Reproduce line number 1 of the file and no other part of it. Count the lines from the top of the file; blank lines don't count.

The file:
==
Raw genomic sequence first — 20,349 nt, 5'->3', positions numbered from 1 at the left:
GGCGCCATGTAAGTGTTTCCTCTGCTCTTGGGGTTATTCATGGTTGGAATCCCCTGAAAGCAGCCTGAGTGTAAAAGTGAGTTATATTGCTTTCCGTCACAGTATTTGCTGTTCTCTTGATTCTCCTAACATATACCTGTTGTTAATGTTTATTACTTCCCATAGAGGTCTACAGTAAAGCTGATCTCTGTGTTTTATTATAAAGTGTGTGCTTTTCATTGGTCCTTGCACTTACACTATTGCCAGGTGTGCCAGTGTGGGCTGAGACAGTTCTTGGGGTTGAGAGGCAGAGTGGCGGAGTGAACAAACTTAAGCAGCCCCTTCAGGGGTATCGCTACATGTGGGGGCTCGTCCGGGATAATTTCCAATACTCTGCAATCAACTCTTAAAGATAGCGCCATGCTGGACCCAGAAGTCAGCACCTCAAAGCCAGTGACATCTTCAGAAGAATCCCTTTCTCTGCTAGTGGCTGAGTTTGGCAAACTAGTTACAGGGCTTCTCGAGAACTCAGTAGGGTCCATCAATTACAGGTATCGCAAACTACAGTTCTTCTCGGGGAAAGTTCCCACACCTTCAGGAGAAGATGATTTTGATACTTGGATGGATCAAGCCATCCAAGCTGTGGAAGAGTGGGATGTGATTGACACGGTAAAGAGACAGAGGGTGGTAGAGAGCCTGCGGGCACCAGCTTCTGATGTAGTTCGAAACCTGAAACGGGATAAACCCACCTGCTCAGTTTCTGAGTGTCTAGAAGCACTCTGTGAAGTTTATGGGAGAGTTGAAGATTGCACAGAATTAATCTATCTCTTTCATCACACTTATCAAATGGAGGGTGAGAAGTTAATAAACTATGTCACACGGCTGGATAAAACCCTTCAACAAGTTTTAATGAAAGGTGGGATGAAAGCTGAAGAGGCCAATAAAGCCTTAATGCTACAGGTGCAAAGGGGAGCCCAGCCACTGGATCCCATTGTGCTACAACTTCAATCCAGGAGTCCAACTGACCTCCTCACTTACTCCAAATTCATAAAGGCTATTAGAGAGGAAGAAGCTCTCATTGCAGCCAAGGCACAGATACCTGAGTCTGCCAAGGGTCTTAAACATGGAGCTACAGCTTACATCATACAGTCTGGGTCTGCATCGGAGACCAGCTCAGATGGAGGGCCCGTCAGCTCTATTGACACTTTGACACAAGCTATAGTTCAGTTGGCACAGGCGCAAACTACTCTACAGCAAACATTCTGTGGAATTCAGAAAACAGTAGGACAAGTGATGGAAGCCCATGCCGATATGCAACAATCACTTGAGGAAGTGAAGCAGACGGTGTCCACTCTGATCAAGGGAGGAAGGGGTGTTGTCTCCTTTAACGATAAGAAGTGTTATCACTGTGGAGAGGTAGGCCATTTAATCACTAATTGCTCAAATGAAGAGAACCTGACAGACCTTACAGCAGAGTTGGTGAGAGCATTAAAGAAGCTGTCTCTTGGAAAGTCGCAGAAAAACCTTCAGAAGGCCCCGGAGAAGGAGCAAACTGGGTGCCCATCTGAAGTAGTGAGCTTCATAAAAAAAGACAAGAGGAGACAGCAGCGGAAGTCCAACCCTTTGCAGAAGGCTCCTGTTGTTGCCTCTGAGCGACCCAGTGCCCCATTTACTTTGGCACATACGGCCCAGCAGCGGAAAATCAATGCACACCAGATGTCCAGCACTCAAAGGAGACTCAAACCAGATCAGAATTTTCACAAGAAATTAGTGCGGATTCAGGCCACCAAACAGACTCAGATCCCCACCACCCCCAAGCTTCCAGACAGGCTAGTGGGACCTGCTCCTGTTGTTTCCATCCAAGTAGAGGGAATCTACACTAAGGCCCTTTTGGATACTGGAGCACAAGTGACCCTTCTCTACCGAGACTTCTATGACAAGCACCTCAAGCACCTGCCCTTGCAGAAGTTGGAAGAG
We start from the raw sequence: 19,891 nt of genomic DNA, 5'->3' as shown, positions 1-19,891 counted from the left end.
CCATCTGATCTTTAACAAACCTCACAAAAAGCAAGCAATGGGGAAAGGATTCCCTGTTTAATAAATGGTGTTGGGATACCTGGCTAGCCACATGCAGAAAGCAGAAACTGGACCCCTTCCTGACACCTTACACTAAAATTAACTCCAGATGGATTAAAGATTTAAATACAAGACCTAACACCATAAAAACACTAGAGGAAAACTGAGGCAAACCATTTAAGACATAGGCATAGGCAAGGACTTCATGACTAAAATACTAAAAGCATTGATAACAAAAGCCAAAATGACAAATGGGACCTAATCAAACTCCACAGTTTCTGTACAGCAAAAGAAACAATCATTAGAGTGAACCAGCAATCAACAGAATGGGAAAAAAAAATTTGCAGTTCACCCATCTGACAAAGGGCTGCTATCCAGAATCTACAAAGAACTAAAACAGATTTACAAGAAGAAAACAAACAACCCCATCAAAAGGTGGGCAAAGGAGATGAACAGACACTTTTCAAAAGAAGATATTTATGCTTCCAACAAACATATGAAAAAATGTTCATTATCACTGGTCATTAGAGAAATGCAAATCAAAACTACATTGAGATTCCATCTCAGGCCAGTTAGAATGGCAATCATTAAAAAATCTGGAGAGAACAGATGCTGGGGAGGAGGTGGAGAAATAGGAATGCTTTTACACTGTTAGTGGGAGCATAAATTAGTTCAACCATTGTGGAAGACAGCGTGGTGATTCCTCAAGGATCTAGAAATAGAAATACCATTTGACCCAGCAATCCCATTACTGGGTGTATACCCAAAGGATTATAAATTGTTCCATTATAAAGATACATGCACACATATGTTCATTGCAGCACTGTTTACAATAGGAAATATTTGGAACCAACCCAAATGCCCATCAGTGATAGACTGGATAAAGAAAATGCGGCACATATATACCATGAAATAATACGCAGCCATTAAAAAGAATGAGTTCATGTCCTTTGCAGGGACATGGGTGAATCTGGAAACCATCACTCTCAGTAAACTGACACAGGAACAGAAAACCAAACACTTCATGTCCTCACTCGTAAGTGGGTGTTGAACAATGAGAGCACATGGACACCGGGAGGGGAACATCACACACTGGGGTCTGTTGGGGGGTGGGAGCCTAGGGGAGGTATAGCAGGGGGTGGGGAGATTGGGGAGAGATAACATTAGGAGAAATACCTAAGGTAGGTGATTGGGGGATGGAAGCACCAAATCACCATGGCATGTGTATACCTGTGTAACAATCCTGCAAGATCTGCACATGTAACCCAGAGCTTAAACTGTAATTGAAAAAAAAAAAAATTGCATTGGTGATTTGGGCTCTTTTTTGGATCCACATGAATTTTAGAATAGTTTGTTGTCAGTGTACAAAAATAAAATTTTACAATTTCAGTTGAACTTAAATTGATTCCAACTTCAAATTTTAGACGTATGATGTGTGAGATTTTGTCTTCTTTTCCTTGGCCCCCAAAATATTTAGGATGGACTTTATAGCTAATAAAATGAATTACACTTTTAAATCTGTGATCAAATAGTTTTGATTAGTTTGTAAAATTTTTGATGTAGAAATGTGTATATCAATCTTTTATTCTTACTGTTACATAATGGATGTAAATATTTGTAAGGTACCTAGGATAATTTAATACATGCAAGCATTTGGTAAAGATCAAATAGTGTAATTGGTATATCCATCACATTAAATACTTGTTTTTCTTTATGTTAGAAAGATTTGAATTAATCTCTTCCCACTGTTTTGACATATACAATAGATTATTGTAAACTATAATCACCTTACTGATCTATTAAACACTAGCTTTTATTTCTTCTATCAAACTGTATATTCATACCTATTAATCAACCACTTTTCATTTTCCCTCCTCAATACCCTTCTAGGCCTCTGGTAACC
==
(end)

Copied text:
Raw genomic sequence first — 20,349 nt, 5'->3', positions numbered from 1 at the left: